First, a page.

SSPS version 13 was used to do the appropriate statistical tests including Student's T Test (two-tailed), Fisher exact test. The results are expressed as means and standard deviation. Differences were considered to be statistically significant if p-value was <0.05.


In this study, 200 PCO patients were recruited during 1 year. 100patients were in the metformin group and 100 in the placebo group. The mean age of patients was 27.2±6.8 and 28.6±7.4 years in  case

Table 1. The mean level of Serum FBS, Cholesterol, LDL, HDL and Triglyceride in both groups.
























Cholesterol (mmol/L)







Cholesterol HDL(mmol/L)







Cholesterol LDL(mmol/L)







Triglyceride (mmol/L)







*Data were analyzed by paired T Test
The results are expressed as means and standard deviation.
Differences were considered to be statistically significant if p-value was <0.05.

and control group respectively (P-value= 0.42).Duration of infertility was 5.6±1.9 and 6,2±1.8years in case and control groups respectively( P-value= 0.28). Before treatment, the patients with oligomenorrhea were 82% and 75% in case and control groups respectively (P-value=0.31), While it was 23% and 70 % in case and control groups after treatment (P-value=0.003). Hirsutism was 86% and 82% in case and control groups (P-value=0.51), while it was 50% and 70 % in case and control groups after treatment (P-value=0.07).

Before the treatment, the BMI was 28.8±3.18 and 29.49±4.75Kg/m2 in case and control groups respectively (P-value=0.15).After treatment; it was 28.45±2.8 and 29.29±4.8 in case and control groups (P-value=0.18).

The degree of the sensitivity to insulin was 4.67±0.9 in case group and 5.03±1.3 in control group. After treatment, the sensitivity to insulin increased significantly to 6.07±1.4 in case and 5.05±1.3 in control group (P-value =0.0001); while it was not significant in control group (P value =0.77) (Table1).

As it is shown in table 1, although the amount of cholesterol reduced from 203.04±47.2 to 188.04 ±58.5 in case group, this reduction was not significant statistically (p=0.069); while no change was seen in control group (199.4±42.5 vs. 199.8±42.5).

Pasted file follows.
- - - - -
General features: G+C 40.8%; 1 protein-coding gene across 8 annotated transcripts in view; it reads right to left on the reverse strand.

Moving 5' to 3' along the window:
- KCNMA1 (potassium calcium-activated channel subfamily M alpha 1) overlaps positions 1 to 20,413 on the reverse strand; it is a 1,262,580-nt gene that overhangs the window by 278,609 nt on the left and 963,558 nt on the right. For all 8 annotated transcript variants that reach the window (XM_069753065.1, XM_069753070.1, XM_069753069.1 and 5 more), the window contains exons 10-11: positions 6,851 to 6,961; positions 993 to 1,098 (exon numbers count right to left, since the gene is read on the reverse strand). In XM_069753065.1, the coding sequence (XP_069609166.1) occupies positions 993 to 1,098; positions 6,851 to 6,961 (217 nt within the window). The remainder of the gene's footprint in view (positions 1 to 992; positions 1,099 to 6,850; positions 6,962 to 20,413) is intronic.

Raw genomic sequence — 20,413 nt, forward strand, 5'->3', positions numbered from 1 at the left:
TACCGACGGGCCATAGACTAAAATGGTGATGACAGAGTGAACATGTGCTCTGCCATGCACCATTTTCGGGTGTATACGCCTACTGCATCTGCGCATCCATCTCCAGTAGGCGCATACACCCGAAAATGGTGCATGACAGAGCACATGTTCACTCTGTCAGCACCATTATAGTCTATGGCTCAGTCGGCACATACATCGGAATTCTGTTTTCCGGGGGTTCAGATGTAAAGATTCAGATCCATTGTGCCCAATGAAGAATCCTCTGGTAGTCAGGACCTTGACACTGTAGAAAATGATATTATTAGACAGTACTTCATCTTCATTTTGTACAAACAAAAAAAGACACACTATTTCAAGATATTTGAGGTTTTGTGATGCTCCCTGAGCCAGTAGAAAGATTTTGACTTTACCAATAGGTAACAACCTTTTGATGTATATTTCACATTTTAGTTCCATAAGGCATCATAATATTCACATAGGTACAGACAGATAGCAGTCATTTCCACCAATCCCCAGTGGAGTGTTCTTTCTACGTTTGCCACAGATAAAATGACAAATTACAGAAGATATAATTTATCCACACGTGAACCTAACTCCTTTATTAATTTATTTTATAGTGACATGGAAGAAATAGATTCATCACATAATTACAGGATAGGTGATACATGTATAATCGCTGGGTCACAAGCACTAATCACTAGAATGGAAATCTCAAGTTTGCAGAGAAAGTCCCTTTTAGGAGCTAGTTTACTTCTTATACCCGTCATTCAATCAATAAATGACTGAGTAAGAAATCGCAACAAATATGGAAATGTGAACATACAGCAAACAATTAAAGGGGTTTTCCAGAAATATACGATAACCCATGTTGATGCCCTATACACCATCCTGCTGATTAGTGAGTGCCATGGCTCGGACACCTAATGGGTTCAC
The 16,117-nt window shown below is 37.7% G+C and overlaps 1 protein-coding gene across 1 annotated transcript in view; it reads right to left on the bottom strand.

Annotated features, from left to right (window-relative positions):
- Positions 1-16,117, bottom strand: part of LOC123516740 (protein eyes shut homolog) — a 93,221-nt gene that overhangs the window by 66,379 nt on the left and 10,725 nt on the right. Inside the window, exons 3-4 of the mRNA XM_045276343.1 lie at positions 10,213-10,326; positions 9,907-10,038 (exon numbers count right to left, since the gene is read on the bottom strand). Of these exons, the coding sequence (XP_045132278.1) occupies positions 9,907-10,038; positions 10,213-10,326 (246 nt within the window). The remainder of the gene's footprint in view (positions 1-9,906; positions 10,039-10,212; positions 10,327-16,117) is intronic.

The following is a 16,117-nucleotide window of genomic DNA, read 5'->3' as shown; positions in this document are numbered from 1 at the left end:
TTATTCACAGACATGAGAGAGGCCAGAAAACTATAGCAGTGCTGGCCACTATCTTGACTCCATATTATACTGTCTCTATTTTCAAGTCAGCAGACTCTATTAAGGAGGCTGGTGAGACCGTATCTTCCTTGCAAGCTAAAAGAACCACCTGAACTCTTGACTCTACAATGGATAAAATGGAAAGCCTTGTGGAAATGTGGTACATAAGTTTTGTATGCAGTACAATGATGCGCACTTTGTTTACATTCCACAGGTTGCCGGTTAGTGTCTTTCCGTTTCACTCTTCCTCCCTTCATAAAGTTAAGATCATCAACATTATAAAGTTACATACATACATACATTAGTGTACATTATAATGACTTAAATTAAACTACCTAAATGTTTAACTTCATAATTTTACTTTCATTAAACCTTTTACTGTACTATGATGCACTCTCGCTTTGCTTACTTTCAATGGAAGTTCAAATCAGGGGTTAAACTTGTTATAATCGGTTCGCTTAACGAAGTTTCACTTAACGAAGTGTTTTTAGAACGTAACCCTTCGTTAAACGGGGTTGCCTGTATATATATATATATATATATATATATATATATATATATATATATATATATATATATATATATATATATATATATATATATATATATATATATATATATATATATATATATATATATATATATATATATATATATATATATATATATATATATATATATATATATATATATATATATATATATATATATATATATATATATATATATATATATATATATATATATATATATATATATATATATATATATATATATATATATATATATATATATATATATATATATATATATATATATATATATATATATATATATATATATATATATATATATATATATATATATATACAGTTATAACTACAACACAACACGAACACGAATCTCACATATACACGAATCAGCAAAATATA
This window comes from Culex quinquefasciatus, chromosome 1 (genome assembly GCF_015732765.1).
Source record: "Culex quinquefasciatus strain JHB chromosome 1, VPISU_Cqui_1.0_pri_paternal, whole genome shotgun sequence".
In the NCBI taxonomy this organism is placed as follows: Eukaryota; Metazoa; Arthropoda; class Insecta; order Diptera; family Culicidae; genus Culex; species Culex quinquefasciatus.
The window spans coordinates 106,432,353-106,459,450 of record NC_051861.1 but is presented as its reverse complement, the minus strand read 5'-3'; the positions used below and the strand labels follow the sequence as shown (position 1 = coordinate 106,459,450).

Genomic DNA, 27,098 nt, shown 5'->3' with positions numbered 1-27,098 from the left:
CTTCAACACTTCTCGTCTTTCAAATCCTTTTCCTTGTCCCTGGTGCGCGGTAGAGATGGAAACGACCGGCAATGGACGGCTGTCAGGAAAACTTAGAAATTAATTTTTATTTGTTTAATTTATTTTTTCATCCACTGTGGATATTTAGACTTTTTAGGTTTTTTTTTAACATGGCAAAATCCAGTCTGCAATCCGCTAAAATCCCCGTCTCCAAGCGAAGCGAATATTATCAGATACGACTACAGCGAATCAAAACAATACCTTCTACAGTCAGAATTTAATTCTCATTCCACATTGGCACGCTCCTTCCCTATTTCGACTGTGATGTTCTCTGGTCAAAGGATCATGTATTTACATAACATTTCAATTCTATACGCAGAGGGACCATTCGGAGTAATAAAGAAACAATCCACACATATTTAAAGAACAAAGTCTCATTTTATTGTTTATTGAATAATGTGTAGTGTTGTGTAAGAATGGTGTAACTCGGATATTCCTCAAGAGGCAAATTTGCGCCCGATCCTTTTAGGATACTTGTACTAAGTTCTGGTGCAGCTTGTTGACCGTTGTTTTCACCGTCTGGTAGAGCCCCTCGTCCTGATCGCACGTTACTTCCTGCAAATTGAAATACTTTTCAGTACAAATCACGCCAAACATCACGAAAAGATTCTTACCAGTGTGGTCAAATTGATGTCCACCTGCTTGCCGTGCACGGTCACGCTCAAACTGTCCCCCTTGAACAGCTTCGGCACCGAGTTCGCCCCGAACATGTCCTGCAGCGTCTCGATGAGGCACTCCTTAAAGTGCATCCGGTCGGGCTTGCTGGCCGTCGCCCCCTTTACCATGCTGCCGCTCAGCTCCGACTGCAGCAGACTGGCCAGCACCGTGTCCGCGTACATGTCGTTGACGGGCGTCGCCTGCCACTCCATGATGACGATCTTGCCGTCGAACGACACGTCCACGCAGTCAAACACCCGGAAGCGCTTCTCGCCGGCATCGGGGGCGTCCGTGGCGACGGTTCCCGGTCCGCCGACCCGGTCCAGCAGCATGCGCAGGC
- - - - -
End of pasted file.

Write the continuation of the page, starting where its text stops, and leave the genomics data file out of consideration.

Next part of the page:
In addition, triglyceride level reduced from 208.96±58.4 to 191.54±55.9 in case group (p=0.004), while it did not reduce in control group (196.56±54.3 vs. 205.26±53.4) (p =0.063). Similarly, HDL level increased from 26.65±9.9 to 33.19±9.9 after metformin treatment (P-value=0.0001), while this change was not seen in control group. Finally, LDL level was not changed in both groups.

Ovulation rate was significantly higher in case group than in control group (86% vs. 20%) (P-value=0.003). Also, clinical pregnancy rate was significantly more in case group than in control group (40% vs. 11%) (P=0.021). Four pregnancies in case group and three in group B ended with miscarriage at 8 weeks of gestational age (P-value=0.092) In addition, Metformin had no significant effect on BMI in case group.

Side effects in metformin treatment were 30% nausea, 10% diarrhea and 15% vomiting. These side effects were not severe and they were disappeared with continuing treatment.


Hyperinsulinemia and hyperandrogenism increase the risk of diabetes in PCO patients (1). In addition, hyperinsulinemia causes hypertension and increases the risk of ischemic heart disease (IHD) in these patients (11). The other risk factor of IHD is insulin resistance which is accompanied with increasing of triglyceride and reduction of HDL level (11).

Women with anovulation, hyperandrogenism and hyperinsulinemia are more exposed to the risk of diabetes mellitus independent from insulin (1). Different studies have shown that continuous anovulation made the patients three times more susceptible to endometrial cancer (12).